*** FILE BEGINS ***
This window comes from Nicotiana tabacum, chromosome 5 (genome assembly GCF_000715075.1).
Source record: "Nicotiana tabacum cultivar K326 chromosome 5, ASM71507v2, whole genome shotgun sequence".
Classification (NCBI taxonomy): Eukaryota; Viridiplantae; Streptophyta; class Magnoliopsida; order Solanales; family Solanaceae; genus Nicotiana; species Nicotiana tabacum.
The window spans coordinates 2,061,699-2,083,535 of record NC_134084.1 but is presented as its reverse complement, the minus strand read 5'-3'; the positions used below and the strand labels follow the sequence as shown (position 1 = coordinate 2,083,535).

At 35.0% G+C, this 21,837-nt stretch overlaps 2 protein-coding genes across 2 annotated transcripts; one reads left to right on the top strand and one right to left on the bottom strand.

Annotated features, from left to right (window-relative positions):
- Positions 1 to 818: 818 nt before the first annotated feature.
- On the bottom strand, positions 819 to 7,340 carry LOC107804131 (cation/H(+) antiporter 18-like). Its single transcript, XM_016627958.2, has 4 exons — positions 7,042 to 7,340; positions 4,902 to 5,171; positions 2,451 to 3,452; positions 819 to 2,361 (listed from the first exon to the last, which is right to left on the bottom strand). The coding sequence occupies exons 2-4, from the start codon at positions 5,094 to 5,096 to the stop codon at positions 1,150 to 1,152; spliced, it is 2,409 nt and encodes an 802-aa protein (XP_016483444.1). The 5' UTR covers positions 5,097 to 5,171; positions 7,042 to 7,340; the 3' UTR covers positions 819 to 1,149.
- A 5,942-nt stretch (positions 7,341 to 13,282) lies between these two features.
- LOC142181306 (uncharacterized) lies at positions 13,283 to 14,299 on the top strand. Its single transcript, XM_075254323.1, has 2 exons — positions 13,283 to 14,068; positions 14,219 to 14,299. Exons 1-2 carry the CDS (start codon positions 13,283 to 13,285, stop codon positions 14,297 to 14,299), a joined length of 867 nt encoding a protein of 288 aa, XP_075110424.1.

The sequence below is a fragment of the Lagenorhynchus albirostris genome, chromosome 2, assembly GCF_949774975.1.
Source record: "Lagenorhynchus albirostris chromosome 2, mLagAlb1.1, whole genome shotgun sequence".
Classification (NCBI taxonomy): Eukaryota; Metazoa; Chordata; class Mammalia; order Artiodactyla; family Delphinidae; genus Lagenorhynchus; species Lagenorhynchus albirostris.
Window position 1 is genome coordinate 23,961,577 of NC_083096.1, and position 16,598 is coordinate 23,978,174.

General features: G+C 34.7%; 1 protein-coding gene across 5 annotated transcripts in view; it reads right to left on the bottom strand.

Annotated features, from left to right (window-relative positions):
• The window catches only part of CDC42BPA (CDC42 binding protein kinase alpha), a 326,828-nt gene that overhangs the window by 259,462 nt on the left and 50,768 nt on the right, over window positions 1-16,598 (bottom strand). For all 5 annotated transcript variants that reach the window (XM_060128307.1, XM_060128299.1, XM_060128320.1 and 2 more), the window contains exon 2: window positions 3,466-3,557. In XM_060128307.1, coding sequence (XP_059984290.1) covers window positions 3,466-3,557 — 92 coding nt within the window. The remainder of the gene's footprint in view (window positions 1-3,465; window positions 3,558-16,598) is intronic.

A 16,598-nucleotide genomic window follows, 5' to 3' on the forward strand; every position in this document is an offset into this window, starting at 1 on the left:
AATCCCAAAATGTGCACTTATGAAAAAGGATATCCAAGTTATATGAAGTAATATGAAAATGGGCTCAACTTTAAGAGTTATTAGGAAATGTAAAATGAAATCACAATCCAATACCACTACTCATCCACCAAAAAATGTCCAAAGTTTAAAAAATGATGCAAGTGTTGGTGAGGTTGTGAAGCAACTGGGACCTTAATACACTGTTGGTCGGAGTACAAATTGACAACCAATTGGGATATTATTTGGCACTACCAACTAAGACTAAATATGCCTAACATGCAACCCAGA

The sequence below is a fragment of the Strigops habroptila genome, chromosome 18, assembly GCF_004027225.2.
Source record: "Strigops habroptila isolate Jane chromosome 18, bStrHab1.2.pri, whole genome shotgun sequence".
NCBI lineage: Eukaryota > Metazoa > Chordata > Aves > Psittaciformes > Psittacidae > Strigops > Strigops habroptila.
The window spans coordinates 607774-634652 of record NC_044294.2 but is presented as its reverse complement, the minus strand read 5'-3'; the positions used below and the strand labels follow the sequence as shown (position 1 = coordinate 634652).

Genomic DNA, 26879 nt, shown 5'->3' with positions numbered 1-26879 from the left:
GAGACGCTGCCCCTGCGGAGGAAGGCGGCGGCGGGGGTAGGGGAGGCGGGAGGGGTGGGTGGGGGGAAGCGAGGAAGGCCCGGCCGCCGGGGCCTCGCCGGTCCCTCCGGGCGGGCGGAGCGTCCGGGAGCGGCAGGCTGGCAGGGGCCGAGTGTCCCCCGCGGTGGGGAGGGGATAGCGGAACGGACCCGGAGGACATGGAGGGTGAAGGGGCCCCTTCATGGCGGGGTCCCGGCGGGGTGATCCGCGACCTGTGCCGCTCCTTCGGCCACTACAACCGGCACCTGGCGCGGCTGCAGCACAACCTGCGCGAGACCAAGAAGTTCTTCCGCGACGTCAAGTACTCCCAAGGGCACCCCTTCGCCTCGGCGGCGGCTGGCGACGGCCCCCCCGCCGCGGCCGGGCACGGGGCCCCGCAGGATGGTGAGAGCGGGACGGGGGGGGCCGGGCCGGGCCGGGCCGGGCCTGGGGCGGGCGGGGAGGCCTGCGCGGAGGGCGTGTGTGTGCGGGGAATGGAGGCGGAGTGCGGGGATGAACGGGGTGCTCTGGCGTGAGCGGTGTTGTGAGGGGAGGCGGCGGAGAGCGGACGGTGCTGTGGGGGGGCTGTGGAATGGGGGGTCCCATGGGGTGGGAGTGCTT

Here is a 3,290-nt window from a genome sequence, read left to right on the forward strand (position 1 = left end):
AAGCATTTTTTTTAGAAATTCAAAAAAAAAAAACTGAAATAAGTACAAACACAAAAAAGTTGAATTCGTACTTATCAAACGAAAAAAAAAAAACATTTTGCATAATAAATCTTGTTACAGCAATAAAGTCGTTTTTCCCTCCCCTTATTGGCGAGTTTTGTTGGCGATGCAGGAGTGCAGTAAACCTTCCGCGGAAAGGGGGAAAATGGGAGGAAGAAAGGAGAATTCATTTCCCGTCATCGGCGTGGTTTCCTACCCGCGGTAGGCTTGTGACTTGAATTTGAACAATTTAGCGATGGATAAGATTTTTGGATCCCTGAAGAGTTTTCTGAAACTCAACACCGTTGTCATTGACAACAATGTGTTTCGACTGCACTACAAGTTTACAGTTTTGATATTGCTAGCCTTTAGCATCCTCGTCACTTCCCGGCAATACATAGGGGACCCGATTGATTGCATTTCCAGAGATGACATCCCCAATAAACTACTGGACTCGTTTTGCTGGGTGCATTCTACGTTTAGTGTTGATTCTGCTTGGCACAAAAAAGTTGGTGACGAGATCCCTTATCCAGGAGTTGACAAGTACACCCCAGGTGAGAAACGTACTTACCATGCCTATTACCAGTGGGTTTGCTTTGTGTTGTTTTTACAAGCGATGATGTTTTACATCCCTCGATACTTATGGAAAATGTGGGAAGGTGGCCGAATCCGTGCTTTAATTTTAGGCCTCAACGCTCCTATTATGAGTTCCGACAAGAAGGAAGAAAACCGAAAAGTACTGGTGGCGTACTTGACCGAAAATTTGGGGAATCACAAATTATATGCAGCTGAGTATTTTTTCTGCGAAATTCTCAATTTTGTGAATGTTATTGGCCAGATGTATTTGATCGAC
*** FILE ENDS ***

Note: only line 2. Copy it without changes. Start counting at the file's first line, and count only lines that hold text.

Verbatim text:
Source record: "Nicotiana tabacum cultivar K326 chromosome 5, ASM71507v2, whole genome shotgun sequence".